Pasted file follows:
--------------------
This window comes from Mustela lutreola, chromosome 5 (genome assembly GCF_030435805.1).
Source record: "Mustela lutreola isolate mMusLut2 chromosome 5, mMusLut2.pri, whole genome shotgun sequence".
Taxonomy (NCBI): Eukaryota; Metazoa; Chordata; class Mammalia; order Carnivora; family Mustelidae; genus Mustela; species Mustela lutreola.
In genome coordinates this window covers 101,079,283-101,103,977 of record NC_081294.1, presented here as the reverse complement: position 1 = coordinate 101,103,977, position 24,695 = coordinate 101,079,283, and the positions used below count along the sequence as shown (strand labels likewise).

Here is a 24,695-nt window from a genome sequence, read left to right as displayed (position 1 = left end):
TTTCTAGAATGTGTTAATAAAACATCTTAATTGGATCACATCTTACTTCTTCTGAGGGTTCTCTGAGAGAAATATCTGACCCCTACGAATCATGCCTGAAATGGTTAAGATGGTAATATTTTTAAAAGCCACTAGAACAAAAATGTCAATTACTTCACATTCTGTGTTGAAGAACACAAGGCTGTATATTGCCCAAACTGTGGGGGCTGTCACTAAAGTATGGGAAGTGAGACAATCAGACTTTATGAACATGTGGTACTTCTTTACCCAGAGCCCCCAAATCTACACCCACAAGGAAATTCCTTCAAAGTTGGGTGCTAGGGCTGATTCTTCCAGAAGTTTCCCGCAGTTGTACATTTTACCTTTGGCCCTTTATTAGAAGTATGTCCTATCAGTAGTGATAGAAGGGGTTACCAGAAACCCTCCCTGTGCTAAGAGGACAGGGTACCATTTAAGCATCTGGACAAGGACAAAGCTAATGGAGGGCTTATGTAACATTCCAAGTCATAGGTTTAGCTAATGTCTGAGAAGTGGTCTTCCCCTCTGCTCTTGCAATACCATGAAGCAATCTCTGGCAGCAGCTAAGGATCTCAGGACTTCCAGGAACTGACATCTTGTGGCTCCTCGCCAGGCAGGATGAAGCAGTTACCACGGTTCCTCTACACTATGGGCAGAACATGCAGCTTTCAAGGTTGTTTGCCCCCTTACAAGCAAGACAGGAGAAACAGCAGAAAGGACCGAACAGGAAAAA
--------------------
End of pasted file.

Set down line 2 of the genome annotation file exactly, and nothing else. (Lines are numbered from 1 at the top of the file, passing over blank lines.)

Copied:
Source record: "Mustela lutreola isolate mMusLut2 chromosome 5, mMusLut2.pri, whole genome shotgun sequence".